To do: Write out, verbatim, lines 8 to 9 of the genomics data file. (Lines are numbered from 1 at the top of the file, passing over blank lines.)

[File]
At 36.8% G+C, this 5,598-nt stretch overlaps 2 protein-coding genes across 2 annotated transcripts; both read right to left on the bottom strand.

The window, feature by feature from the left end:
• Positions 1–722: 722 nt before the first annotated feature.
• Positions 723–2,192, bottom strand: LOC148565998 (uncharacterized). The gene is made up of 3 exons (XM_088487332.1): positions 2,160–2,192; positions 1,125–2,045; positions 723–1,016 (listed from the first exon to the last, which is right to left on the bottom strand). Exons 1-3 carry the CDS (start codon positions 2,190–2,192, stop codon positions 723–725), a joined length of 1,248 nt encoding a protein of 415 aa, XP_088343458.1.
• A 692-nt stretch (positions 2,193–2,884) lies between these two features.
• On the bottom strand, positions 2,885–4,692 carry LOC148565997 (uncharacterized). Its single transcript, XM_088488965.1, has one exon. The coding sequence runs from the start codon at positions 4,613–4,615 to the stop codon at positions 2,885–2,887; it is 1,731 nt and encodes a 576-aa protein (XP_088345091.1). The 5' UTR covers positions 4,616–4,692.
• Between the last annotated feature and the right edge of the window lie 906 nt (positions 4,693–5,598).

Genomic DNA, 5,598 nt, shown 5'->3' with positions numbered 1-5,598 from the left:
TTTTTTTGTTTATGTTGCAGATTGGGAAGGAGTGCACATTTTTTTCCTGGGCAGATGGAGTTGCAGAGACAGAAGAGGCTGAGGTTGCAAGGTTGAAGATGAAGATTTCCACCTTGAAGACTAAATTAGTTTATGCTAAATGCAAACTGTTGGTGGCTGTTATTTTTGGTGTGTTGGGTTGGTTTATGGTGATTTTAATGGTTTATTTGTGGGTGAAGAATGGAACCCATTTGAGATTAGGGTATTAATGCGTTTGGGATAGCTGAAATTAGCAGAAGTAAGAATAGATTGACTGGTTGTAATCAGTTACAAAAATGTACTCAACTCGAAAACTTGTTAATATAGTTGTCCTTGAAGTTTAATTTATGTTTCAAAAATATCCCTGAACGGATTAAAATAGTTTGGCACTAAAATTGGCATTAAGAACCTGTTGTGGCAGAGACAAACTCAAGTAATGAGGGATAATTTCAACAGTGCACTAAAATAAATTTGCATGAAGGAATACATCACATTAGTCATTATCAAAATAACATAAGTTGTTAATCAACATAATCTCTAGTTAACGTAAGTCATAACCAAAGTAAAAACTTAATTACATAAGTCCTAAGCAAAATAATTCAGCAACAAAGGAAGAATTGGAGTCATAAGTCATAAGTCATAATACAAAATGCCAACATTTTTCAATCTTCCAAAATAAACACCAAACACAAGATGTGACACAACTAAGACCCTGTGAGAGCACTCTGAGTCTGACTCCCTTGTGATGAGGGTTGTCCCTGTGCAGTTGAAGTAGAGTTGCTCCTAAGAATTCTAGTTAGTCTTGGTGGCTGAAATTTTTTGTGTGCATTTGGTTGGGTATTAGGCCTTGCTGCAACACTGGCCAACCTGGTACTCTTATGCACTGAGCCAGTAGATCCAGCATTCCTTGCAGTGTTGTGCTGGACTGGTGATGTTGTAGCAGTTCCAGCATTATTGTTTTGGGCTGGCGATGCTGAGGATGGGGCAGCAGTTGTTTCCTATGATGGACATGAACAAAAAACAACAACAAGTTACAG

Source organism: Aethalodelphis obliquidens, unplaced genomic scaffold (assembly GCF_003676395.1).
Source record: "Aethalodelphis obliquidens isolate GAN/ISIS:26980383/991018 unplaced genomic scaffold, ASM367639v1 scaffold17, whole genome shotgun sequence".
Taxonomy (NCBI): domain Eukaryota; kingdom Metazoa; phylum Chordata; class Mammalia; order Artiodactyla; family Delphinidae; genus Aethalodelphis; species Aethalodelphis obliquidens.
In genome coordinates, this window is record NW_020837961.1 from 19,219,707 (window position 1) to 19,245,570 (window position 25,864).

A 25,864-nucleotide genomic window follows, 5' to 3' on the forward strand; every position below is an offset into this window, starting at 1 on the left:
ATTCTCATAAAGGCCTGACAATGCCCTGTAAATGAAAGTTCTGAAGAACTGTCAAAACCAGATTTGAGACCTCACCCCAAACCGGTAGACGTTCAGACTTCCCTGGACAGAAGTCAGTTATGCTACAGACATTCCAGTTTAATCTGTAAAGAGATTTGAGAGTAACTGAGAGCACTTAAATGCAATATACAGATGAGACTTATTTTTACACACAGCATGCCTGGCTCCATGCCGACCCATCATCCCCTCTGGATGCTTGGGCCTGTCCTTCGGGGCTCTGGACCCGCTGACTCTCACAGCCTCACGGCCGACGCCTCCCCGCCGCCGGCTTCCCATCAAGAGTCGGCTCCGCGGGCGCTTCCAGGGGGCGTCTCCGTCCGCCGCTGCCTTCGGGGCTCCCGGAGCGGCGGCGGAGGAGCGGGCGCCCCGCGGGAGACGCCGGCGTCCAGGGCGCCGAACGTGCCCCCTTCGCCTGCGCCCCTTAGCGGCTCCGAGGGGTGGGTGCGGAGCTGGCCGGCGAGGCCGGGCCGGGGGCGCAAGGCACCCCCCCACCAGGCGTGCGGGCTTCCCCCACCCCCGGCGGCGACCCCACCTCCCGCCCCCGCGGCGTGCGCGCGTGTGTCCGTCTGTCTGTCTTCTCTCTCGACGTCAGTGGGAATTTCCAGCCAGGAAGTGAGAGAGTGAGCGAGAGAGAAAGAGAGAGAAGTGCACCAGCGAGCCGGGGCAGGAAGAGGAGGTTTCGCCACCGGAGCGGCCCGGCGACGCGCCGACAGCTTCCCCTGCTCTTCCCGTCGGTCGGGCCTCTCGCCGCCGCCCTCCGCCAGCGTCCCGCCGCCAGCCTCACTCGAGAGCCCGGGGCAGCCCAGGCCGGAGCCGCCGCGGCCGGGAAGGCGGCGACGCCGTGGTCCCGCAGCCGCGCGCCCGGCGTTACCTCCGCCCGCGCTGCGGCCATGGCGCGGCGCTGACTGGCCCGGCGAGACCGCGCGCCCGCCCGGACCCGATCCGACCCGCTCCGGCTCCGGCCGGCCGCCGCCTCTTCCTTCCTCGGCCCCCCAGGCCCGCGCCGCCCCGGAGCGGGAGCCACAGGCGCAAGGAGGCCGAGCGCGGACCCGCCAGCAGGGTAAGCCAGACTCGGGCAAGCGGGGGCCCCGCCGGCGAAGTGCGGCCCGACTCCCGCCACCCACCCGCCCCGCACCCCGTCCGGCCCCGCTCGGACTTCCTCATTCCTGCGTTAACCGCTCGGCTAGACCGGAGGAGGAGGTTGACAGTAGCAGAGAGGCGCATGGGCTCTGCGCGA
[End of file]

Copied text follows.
Genomic DNA, 5,598 nt, shown 5'->3' with positions numbered 1-5,598 from the left:
TTTTTTTGTTTATGTTGCAGATTGGGAAGGAGTGCACATTTTTTTCCTGGGCAGATGGAGTTGCAGAGACAGAAGAGGCTGAGGTTGCAAGGTTGAAGATGAAGATTTCCACCTTGAAGACTAAATTAGTTTATGCTAAATGCAAACTGTTGGTGGCTGTTATTTTTGGTGTGTTGGGTTGGTTTATGGTGATTTTAATGGTTTATTTGTGGGTGAAGAATGGAACCCATTTGAGATTAGGGTATTAATGCGTTTGGGATAGCTGAAATTAGCAGAAGTAAGAATAGATTGACTGGTTGTAATCAGTTACAAAAATGTACTCAACTCGAAAACTTGTTAATATAGTTGTCCTTGAAGTTTAATTTATGTTTCAAAAATATCCCTGAACGGATTAAAATAGTTTGGCACTAAAATTGGCATTAAGAACCTGTTGTGGCAGAGACAAACTCAAGTAATGAGGGATAATTTCAACAGTGCACTAAAATAAATTTGCATGAAGGAATACATCACATTAGTCATTATCAAAATAACATAAGTTGTTAATCAACATAATCTCTAGTTAACGTAAGTCATAACCAAAGTAAAAACTTAATTACATAAGTCCTAAGCAAAATAATTCAGCAACAAAGGAAGAATTGGAGTCATAAGTCATAAGTCATAATACAAAATGCCAACATTTTTCAATCTTCCAAAATAAACACCAAACACAAGATGTGACACAACTAAGACCCTGTGAGAGCACTCTGAGTCTGACTCCCTTGTGATGAGGGTTGTCCCTGTGCAGTTGAAGTAGAGTTGCTCCTAAGAATTCTAGTTAGTCTTGGTGGCTGAAATTTTTTGTGTGCATTTGGTTGGGTATTAGGCCTTGCTGCAACACTGGCCAACCTGGTACTCTTATGCACTGAGCCAGTAGATCCAGCATTCCTTGCAGTGTTGTGCTGGACTGGTGATGTTGTAGCAGTTCCAGCATTATTGTTTTGGGCTGGCGATGCTGAGGATGGGGCAGCAGTTGTTTCCTATGATGGACATGAACAAAAAACAACAACAAGTTACAG